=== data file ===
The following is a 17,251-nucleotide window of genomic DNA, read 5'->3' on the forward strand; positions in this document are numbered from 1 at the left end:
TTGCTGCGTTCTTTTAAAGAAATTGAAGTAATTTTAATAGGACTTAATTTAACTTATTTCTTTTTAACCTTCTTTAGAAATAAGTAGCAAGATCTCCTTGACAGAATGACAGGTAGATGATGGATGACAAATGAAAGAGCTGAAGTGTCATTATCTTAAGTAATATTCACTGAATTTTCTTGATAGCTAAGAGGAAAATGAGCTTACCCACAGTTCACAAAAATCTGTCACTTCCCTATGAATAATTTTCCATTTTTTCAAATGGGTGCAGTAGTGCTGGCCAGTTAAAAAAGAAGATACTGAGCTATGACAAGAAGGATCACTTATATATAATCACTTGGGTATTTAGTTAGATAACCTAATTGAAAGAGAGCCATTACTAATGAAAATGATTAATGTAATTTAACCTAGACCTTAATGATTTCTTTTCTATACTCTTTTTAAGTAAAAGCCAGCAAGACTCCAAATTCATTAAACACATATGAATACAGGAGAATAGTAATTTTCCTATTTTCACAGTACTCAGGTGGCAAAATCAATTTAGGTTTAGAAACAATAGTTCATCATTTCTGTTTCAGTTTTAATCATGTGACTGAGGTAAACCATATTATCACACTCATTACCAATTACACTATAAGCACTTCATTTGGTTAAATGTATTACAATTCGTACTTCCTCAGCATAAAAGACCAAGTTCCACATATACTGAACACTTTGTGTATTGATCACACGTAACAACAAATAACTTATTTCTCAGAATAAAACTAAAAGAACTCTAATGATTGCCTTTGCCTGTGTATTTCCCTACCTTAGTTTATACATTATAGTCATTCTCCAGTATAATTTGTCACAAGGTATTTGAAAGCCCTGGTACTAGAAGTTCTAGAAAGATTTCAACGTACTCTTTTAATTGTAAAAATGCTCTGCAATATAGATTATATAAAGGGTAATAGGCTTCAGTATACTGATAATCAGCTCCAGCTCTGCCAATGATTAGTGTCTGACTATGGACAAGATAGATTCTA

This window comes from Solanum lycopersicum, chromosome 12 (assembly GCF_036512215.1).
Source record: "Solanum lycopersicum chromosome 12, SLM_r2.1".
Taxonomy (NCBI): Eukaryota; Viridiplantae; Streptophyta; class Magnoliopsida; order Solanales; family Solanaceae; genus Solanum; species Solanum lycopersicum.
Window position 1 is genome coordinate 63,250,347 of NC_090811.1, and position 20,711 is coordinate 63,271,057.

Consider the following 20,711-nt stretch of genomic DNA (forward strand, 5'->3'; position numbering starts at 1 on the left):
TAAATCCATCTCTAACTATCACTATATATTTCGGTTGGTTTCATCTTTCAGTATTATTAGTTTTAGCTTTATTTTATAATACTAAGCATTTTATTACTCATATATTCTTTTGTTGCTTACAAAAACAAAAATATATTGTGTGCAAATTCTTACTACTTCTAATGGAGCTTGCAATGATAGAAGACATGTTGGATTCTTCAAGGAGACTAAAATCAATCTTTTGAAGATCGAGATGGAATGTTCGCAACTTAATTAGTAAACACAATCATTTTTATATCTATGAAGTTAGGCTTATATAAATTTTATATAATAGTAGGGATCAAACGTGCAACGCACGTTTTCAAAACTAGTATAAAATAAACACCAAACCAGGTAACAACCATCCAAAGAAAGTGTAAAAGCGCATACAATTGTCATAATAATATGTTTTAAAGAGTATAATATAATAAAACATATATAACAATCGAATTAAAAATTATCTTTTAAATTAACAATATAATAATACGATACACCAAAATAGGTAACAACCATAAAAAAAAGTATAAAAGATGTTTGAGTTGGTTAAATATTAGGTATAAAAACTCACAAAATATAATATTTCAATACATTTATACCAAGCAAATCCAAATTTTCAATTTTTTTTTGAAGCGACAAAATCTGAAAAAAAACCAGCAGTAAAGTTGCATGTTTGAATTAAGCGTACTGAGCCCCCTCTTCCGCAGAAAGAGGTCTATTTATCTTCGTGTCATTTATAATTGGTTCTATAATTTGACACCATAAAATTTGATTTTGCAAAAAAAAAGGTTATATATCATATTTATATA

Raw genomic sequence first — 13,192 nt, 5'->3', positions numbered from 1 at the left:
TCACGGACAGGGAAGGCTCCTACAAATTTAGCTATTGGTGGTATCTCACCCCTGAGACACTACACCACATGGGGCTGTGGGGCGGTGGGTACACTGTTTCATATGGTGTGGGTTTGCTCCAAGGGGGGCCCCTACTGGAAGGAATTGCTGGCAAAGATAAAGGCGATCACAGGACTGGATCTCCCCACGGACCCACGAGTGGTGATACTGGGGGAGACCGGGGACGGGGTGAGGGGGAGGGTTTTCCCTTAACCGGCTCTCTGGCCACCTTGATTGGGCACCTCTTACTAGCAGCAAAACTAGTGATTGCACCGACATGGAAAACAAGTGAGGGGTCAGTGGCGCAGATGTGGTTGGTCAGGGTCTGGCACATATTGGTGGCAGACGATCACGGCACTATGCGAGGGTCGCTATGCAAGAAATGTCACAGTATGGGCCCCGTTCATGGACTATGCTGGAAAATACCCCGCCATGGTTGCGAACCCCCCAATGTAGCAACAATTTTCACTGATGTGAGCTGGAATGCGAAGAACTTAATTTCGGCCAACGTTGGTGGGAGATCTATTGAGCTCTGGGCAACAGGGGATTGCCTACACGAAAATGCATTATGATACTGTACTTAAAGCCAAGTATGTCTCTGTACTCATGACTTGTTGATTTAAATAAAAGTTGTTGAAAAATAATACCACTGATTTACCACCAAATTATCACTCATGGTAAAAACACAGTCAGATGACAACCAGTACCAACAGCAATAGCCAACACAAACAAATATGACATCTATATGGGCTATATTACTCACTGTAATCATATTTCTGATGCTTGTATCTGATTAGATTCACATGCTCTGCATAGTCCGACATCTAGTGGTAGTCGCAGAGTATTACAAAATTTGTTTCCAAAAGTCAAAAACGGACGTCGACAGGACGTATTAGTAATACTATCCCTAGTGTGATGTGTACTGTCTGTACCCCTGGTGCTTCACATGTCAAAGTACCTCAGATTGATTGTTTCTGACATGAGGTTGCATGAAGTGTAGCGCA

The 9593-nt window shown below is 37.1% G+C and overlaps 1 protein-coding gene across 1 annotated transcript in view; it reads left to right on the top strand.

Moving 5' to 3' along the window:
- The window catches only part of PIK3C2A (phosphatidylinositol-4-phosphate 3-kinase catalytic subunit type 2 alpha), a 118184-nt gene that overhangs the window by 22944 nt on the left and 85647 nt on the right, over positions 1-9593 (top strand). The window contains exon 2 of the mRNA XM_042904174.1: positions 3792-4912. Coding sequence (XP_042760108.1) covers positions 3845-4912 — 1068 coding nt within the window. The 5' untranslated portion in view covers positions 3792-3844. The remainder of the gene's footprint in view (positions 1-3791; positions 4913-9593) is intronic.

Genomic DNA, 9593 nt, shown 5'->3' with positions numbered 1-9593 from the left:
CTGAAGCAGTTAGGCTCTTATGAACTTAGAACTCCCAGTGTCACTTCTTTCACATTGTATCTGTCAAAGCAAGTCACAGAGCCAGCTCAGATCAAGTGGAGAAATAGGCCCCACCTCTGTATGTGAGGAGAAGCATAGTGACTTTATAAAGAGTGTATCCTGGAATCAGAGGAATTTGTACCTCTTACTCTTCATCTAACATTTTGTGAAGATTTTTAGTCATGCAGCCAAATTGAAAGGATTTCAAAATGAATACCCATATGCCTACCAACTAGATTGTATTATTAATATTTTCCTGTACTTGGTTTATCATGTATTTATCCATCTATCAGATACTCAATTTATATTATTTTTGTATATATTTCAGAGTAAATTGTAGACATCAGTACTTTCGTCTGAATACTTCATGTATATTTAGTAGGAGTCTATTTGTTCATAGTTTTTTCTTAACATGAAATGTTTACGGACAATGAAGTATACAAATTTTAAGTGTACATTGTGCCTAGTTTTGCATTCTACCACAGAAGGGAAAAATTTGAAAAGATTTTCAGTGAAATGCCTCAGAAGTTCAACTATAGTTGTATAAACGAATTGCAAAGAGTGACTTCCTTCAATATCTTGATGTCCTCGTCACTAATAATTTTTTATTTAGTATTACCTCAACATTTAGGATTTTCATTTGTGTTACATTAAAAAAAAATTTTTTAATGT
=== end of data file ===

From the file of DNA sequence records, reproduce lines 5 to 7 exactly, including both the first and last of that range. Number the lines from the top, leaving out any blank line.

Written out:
Taxonomy (NCBI): Eukaryota; Viridiplantae; Streptophyta; class Magnoliopsida; order Solanales; family Solanaceae; genus Solanum; species Solanum lycopersicum.
Window position 1 is genome coordinate 63,250,347 of NC_090811.1, and position 20,711 is coordinate 63,271,057.

Consider the following 20,711-nt stretch of genomic DNA (forward strand, 5'->3'; position numbering starts at 1 on the left):